Conflict, violence, and organised violence are the use or threat of physical force by groups (civilians, states, social groups). Conflict and violence takes many forms, including outright civil war, large- or small-scale communal conflicts based on regional, ethnic, religious or other groupings, and domestic violence (World Bank, 2011, p. xv).
Conflict sensitivity implies understanding conflict dynamics and the potential effects of interventions on them, to avoid negative impacts and maximize positive ones (Conflict Sensitivity Consortium, 2012, p. 2).
Gender means ‘the socially constructed roles and relationships, personality traits, attitudes, behaviours, values, relative power and influence that society ascribes to the two sexes on a differential basis. Gender is relational and refers not simply to women or men but to the relationship between them’ (UN Women, 2014, p. 42).
Gender relations are relations between men and women, between men, and between women, characterized by negotiation, bargaining and exchange (True, 2013, p. 2). Gender relations, including constructions of masculinities and femininities, determine access to power and resources in society (True, 2013, p. 2).
Gender mainstreaming involves assessing the implications for women and men of any planned action, so that the concerns and experiences of both sexes are considered in their design, implementation, monitoring and evaluation (UN Women, 2014).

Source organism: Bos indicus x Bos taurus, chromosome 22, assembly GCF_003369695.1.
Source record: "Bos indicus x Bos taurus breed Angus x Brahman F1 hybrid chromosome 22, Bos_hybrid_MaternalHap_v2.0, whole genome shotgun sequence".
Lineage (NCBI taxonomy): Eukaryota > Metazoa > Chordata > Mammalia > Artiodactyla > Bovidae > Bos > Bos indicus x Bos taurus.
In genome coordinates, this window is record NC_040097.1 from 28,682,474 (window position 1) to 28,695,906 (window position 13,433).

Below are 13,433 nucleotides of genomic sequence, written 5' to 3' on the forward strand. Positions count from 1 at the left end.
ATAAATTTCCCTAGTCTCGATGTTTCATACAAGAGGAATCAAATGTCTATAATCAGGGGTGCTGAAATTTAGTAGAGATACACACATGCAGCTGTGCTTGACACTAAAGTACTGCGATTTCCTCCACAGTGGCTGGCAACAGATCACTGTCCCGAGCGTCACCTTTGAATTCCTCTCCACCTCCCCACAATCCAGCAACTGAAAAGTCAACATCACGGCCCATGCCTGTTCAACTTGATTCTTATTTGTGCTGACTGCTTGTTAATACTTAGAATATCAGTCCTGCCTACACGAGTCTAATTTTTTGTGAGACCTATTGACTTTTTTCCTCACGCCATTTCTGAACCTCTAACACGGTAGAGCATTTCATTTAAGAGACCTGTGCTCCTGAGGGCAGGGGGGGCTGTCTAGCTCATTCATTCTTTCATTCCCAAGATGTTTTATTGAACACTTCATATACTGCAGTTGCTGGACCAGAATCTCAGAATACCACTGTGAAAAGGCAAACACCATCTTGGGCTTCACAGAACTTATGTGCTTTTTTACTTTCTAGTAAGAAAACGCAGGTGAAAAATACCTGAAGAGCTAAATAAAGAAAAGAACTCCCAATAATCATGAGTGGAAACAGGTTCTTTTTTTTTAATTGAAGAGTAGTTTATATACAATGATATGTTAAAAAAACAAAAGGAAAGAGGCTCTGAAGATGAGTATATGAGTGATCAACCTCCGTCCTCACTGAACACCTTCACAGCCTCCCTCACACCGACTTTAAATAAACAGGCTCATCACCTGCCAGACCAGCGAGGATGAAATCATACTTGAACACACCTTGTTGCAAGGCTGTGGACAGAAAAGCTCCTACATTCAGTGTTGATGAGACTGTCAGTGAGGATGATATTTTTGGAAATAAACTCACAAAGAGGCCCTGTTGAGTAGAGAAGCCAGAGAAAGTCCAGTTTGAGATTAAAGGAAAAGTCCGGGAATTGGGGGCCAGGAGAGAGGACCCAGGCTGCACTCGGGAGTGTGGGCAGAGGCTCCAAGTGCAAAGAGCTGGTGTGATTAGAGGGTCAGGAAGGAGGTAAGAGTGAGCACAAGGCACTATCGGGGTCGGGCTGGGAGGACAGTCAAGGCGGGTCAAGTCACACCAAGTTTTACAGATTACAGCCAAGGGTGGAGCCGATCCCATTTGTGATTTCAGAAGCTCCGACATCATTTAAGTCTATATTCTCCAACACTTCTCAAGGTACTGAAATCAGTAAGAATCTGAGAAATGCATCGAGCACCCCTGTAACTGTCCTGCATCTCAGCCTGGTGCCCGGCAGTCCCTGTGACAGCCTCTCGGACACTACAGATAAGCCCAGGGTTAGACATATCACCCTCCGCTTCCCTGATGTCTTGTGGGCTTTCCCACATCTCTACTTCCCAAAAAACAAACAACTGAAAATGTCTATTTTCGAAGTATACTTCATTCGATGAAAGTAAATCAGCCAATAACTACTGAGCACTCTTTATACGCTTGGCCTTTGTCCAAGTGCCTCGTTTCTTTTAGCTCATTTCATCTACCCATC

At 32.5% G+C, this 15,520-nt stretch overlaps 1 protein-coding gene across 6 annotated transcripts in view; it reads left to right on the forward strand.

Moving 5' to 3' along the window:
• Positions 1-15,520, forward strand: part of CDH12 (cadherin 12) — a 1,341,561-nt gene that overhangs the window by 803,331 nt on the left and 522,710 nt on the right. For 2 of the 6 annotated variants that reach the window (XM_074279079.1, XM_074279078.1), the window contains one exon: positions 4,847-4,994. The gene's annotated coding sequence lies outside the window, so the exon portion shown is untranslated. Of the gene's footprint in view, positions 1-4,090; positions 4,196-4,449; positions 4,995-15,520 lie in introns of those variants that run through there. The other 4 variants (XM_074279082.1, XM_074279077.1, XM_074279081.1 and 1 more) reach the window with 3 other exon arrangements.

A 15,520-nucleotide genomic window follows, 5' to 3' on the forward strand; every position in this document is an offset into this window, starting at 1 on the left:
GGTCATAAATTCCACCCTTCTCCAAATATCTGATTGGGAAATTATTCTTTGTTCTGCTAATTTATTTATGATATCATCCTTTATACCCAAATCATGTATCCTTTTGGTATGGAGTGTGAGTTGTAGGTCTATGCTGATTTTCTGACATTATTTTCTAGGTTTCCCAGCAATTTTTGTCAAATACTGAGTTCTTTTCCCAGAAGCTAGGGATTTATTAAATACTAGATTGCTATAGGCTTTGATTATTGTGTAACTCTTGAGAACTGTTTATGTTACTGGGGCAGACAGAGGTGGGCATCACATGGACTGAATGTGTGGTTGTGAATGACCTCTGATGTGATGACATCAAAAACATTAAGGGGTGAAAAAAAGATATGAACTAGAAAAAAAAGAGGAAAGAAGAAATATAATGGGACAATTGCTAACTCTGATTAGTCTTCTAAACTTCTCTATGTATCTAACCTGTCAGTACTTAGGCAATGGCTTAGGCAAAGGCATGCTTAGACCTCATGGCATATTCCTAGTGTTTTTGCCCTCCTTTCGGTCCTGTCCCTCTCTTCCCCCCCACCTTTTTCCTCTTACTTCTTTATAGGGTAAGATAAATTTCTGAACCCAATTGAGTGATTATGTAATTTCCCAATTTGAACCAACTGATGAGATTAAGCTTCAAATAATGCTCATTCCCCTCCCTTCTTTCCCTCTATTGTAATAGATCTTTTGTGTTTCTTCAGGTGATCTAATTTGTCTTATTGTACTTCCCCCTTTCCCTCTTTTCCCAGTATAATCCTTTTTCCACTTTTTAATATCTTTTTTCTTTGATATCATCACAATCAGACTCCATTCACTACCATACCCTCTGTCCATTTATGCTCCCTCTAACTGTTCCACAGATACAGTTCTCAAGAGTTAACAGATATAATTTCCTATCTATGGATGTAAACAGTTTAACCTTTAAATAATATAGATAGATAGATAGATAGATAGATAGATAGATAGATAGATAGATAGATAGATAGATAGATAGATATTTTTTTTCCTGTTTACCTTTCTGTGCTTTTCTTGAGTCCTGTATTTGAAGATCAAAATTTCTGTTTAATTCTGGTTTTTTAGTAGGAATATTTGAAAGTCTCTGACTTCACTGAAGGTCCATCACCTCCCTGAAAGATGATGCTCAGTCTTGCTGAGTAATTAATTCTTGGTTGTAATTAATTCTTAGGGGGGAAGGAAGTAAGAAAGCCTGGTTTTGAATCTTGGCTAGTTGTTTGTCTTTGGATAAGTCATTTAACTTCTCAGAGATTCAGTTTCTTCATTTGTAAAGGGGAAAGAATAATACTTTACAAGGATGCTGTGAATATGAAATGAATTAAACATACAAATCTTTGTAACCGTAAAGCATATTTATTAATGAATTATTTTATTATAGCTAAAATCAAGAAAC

Gender sensitivity implies an understanding of gender differences and their role in producing social norms and power relations, and adapting approaches to respond to these dynamics (Saferworld, 2014, p. 6).
Peace means either the absence of violence (negative peace) or the presence of cooperation, freedom from fear, equality and integration (positive peace) (Galtung, 1967, p. 14).
Peacebuilding aims to create conditions in which violence will not recur, including strengthening national capacities for conflict management, and laying the foundations for sustainable peace between social groups (UN Peacebuilding Support Office, 2010, p. 5).
Statebuilding is ‘an endogenous process to enhance capacity, institutions and legitimacy of the state’ (OECD, 2008, p. 1). Statebuilding involves developing reciprocal relations between a state that delivers basic functions and services, and citizens who confer authority and legitimacy on it.
Key sources defining gender and conflict
- Saferworld. (2014). A gender sensitivity resource pack: Community safety training, outreach, and advocacy in Nepal.
- OECD. (2008). Statebuilding in situations of fragility – Initial findings. Paris: OECD.
- Galtung, J. (1967). Theories of peace: A synthetic approach to peace thinking. Oslo: PRIO.
- UN Peacebuilding Support Office. (2010). UN peacebuilding: An orientation. New York: United Nations.
- World Bank. (2011). World development report: Conflict, security and development. Washington, DC: World Bank
- Conflict Sensitivity Consortium. (2012). How to guide to conflict sensitivity.